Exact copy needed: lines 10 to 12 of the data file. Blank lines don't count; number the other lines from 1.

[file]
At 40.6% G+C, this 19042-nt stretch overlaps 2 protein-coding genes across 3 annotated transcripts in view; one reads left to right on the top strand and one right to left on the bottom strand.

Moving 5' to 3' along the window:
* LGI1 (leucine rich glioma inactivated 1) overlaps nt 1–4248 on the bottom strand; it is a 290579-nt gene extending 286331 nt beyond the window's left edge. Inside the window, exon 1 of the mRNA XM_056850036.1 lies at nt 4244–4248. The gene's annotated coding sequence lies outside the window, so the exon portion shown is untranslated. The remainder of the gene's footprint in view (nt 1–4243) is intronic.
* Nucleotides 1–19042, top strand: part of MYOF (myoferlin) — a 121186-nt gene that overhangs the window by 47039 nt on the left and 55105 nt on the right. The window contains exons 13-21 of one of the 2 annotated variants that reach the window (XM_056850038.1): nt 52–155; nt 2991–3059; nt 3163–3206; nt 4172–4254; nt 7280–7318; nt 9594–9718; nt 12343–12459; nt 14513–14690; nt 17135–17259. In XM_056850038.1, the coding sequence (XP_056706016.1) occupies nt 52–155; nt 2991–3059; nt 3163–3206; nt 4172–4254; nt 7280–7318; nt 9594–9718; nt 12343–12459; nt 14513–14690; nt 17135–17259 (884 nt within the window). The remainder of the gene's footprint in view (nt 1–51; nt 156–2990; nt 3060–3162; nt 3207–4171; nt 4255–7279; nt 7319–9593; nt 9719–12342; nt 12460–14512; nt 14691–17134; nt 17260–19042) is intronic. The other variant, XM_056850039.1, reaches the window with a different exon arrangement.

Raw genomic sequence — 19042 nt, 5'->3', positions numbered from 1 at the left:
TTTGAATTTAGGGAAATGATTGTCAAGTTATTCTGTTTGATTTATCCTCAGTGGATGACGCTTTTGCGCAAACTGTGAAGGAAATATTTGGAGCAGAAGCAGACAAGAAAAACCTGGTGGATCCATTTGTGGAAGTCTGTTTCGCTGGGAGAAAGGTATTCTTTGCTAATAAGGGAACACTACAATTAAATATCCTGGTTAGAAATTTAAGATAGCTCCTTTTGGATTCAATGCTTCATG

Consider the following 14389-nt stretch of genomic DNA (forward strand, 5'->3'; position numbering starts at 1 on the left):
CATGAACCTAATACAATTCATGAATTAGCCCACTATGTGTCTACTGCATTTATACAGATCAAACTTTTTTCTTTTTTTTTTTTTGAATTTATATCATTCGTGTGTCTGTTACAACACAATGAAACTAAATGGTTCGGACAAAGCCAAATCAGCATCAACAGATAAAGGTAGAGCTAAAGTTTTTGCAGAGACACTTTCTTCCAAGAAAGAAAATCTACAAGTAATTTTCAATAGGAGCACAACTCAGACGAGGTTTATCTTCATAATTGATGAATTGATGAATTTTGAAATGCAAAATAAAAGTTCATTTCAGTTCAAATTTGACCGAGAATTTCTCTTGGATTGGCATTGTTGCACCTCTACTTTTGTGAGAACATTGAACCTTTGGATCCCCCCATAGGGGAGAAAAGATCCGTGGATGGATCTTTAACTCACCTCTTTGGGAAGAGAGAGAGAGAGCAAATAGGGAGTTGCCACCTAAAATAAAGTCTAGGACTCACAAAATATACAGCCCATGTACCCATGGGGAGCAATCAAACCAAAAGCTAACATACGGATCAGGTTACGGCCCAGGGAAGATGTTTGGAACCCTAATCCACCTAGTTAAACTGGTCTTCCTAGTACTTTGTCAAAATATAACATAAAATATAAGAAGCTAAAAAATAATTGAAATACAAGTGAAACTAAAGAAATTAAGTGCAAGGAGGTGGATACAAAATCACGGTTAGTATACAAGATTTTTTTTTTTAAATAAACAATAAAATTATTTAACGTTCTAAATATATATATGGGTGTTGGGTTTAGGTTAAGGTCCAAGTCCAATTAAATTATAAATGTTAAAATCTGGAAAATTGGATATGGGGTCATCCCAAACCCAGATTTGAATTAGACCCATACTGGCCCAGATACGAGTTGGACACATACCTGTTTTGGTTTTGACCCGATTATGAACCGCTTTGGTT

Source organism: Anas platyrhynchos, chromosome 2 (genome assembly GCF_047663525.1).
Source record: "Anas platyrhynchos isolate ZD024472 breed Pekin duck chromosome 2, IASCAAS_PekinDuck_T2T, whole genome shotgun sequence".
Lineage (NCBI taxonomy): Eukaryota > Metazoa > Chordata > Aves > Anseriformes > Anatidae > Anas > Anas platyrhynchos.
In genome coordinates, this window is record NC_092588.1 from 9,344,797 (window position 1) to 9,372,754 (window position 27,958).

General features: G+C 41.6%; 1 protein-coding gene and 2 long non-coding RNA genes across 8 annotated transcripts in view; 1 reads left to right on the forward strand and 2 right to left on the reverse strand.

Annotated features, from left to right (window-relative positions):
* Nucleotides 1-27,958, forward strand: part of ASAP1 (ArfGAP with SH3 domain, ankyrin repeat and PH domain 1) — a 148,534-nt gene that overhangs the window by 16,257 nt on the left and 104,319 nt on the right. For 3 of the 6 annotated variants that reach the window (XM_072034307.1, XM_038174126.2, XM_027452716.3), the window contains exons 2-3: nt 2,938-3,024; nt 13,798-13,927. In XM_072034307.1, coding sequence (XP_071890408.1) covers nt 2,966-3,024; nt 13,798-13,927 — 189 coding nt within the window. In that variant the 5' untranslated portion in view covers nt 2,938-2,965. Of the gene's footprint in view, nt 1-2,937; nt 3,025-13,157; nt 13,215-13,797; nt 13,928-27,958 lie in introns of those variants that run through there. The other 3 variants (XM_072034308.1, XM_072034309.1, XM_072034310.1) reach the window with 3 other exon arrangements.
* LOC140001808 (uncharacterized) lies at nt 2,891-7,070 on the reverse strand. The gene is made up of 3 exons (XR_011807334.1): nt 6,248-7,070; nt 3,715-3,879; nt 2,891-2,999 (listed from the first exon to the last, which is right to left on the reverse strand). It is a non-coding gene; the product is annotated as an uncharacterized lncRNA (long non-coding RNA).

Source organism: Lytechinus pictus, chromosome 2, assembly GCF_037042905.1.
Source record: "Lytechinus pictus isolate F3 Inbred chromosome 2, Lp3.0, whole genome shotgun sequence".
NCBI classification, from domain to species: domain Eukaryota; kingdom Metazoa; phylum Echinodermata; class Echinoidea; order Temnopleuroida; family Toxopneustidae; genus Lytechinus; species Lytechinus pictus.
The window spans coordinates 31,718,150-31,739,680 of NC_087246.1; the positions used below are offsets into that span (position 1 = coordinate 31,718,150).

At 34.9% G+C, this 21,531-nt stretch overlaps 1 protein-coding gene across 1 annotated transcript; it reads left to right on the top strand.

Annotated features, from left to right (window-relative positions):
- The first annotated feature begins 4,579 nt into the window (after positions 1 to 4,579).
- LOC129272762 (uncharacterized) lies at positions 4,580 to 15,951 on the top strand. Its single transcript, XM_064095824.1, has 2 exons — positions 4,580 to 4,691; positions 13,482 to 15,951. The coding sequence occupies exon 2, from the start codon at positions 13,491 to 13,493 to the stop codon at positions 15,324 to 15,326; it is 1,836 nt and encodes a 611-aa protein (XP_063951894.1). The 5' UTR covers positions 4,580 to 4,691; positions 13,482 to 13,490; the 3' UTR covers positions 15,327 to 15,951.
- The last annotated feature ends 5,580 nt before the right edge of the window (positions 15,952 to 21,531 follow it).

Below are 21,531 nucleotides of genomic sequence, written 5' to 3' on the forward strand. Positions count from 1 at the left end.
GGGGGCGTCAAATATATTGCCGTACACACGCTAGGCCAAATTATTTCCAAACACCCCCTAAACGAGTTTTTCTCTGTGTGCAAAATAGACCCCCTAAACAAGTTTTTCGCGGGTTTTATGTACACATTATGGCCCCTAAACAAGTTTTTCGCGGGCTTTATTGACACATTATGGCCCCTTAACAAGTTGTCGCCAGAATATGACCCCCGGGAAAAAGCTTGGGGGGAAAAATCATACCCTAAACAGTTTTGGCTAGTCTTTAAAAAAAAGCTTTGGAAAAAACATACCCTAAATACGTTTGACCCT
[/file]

Source record: "Anas platyrhynchos isolate ZD024472 breed Pekin duck chromosome 2, IASCAAS_PekinDuck_T2T, whole genome shotgun sequence".
Lineage (NCBI taxonomy): Eukaryota > Metazoa > Chordata > Aves > Anseriformes > Anatidae > Anas > Anas platyrhynchos.
In genome coordinates, this window is record NC_092588.1 from 9,344,797 (window position 1) to 9,372,754 (window position 27,958).